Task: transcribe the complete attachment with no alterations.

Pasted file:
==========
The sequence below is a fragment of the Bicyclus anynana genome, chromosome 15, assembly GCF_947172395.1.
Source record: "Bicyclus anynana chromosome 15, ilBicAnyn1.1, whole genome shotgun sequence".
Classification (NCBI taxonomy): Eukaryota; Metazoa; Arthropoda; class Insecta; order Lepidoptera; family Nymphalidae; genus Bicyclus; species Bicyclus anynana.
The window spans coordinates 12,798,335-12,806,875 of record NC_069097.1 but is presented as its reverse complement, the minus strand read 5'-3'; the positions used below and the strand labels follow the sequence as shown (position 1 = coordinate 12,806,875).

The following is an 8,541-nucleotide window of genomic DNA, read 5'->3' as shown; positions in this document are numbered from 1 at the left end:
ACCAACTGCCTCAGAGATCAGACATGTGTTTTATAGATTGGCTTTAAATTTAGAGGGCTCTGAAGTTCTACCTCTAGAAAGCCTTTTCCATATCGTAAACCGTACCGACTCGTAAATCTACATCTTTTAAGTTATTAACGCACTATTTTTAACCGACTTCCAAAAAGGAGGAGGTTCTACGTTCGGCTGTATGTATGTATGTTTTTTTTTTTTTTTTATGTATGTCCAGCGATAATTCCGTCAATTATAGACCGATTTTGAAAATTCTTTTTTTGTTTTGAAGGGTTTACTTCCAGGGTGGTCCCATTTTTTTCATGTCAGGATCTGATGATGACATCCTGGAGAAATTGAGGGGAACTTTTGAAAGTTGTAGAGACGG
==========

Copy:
The sequence below is a fragment of the Bicyclus anynana genome, chromosome 15, assembly GCF_947172395.1.
Source record: "Bicyclus anynana chromosome 15, ilBicAnyn1.1, whole genome shotgun sequence".
Classification (NCBI taxonomy): Eukaryota; Metazoa; Arthropoda; class Insecta; order Lepidoptera; family Nymphalidae; genus Bicyclus; species Bicyclus anynana.
The window spans coordinates 12,798,335-12,806,875 of record NC_069097.1 but is presented as its reverse complement, the minus strand read 5'-3'; the positions used below and the strand labels follow the sequence as shown (position 1 = coordinate 12,806,875).

The following is an 8,541-nucleotide window of genomic DNA, read 5'->3' as shown; positions in this document are numbered from 1 at the left end:
ACCAACTGCCTCAGAGATCAGACATGTGTTTTATAGATTGGCTTTAAATTTAGAGGGCTCTGAAGTTCTACCTCTAGAAAGCCTTTTCCATATCGTAAACCGTACCGACTCGTAAATCTACATCTTTTAAGTTATTAACGCACTATTTTTAACCGACTTCCAAAAAGGAGGAGGTTCTACGTTCGGCTGTATGTATGTATGTTTTTTTTTTTTTTTTATGTATGTCCAGCGATAATTCCGTCAATTATAGACCGATTTTGAAAATTCTTTTTTTGTTTTGAAGGGTTTACTTCCAGGGTGGTCCCATTTTTTTCATGTCAGGATCTGATGATGACATCCTGGAGAAATTGAGGGGAACTTTTGAAAGTTGTAGAGACGG